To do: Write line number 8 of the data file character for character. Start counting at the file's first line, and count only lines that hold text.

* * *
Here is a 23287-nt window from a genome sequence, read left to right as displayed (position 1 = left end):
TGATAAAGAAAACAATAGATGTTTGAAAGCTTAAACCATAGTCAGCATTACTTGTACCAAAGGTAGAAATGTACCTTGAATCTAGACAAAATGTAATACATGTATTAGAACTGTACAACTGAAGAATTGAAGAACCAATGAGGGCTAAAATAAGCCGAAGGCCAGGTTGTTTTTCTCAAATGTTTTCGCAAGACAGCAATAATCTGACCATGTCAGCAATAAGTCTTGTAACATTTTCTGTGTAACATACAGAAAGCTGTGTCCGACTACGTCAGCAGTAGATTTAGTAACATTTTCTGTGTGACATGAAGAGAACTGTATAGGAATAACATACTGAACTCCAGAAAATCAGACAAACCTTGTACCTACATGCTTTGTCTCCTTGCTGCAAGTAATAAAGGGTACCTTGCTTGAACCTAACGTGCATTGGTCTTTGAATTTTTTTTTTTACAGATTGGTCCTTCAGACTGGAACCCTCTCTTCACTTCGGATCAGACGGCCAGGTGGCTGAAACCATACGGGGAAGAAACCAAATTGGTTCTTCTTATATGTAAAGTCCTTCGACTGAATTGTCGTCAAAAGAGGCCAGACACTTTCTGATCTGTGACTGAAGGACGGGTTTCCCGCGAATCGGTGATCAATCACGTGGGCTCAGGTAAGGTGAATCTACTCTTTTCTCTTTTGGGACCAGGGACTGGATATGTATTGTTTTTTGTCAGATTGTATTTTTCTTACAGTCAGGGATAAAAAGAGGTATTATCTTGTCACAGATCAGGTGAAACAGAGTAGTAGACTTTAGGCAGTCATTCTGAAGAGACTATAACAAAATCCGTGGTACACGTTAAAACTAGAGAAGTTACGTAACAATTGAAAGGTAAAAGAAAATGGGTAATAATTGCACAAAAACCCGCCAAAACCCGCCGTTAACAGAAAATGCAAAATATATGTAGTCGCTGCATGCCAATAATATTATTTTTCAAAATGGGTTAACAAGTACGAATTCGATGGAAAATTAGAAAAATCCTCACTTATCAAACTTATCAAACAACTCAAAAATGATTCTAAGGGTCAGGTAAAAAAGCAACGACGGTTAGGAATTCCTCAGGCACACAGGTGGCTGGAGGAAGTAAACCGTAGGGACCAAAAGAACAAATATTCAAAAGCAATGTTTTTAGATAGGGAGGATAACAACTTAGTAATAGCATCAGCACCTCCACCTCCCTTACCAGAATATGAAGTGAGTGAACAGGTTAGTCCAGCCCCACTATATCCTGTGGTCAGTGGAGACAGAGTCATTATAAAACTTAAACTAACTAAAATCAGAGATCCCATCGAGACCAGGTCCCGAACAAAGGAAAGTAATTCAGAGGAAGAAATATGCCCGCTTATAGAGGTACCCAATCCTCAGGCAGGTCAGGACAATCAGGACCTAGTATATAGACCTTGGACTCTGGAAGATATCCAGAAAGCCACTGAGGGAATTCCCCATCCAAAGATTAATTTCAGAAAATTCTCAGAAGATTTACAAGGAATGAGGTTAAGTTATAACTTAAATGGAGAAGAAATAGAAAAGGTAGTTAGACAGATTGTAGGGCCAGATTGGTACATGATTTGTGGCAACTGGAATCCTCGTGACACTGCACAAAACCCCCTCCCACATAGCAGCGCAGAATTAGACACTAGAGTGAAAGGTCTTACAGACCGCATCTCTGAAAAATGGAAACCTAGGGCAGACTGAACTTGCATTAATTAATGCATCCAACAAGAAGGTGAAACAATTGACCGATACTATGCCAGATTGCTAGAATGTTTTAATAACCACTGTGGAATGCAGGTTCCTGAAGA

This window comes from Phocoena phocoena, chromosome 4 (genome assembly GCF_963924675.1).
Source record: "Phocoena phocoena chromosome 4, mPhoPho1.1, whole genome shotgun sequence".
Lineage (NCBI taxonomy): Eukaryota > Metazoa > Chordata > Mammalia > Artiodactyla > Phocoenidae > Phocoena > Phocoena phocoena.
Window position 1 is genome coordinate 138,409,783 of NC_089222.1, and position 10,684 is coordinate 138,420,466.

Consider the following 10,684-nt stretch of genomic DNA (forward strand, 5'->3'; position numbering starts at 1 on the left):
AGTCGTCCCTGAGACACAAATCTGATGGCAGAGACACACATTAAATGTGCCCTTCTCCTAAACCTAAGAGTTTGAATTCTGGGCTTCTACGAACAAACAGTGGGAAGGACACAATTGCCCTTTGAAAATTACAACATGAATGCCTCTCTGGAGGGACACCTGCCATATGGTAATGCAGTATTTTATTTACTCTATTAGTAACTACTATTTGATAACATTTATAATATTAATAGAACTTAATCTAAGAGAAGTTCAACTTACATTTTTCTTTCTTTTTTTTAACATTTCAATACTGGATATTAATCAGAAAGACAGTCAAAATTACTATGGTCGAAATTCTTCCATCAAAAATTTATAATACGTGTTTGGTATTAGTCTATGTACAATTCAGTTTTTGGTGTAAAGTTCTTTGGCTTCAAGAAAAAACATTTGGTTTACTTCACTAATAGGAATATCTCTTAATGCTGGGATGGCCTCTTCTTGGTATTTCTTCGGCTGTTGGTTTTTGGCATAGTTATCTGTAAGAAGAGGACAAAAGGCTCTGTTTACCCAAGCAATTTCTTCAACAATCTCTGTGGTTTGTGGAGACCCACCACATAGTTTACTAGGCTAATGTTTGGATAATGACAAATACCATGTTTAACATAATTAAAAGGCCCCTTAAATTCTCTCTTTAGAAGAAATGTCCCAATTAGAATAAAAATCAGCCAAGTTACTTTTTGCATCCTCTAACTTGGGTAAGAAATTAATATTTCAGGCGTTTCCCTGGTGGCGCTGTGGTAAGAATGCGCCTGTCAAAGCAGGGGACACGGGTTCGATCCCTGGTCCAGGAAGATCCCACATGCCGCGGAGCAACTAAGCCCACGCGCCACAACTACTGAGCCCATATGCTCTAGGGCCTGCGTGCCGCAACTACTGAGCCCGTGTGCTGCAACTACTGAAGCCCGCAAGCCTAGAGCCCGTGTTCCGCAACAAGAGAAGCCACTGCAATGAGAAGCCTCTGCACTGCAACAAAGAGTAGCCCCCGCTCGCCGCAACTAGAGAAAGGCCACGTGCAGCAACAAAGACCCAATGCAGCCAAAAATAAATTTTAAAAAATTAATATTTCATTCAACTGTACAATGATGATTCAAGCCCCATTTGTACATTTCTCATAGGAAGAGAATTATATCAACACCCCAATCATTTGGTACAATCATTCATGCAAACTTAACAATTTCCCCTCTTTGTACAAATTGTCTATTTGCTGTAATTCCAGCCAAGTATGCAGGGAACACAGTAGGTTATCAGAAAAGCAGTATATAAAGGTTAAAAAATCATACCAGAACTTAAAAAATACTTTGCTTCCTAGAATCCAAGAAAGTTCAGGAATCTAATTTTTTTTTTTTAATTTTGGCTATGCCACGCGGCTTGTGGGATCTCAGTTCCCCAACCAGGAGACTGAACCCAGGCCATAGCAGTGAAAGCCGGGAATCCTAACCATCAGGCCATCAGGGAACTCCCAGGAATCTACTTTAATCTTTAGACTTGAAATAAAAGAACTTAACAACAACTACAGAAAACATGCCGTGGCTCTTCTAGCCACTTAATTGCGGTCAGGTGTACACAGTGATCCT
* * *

AGTCGTCCCTGAGACACAAATCTGATGGCAGAGACACACATTAAATGTGCCCTTCTCCTAAACCTAAGAGTTTGAATTCTGGGCTTCTACGAACAAACAGTGGGAAGGACACAATTGCCCTTTGAAAATTACAACATGAATGCCTCTCTGGAGGGACACCTGCCATATGGTAATGCAGTATTTTATTTACTCTATTAGTAACTACTATTTGATAACATTTATAATATTAATAGAACTTAATCTAAGAGAAGTTCAACTTACATTTTTCTTTCTTTTTTTTAACATTTCAATACTGGATATTAATCAGAAAGACAGTCAAAATTACTATGGTCGAAATTCTTCCATCAAAAATTTATAATACGTGTTTGGTATTAGTCTATGTACAATTCAGTTTTTGGTGTAAAGTTCTTTGGCTTCAAGAAAAAACATTTGGTTTACTTCACTAATAGGAATATCTCTTAATGCTGGGATGGCCTCTTCTTGGTATTTCTTCGGCTGTTGGTTTTTGGCATAGTTATCTGTAAGAAGAGGACAAAAGGCTCTGTTTACCCAAGCAATTTCTTCAACAATCTCTGTGGTTTGTGGAGACCCACCACATAGTTTACTAGGCTAATGTTTGGATAATGACAAATACCATGTTTAACATAATTAAAAGGCCCCTTAAATTCTCTCTTTAGAAGAAATGTCCCAATTAGAATAAAAATCAGCCAAGTTACTTTTTGCATCCTCTAACTTGGGTAAGAAATTAATATTTCAGGCGTTTCCCTGGTGGCGCTGTGGTAAGAATGCGCCTGTCAAAGCAGGGGACACGGGTTCGATCCCTGGTCCAGGAAGATCCCACATGCCGCGGAGCAACTAAGCCCACGCGCCACAACTACTGAGCCCATATGCTCTAGGGCCTGCGTGCCGCAACTACTGAGCCCGTGTGCTGCAACTACTGAAGCCCGCAAGCCTAGAGCCCGTGTTCCGCAACAAGAGAAGCCACTGCAATGAGAAGCCTCTGCACTGCAACAAAGAGTAGCCCCCGCTCGCCGCAACTAGAGAAAGGCCACGTGCAGCAACAAAGACCCAATGCAGCCAAAAATAAATTTTAAAAAATTAATATTTCATTCAACTGTACAATGATGATTCAAGCCCCATTTGTACATTTCTCATAGGAAGAGAATTATATCAACACCCCAATCATTTGGTACAATCATTCATGCAAACTTAACAATTTCCCCTCTTTGTACAAATTGTCTATTTGCTGTAATTCCAGCCAAGTATGCAGGGAACACAGTAGGTTATCAGAAAAGCAGTATATAAAGGTTAAAAAATCATACCAGAACTTAAAAAATACTTTGCTTCCTAGAATCCAAGAAAGTTCAGGAATCTAATTTTTTTTTTTTAATTTTGGCTATGCCACGCGGCTTGTGGGATCTCAGTTCCCCAACCAGGAGACTGAACCCAGGCCATAGCAGTGAAAGCCGGGAATCCTAACCATCAGGCCATCAGGGAACTCCCAGGAATCTACTTTAATCTTTAGACTTGAAATAAAAGAACTTAACAACAACTACAGAAAACATGCCGTGGCTCTTCTAGCCACTTAATTGCGGTCAGGTGTACACAGTGATCCT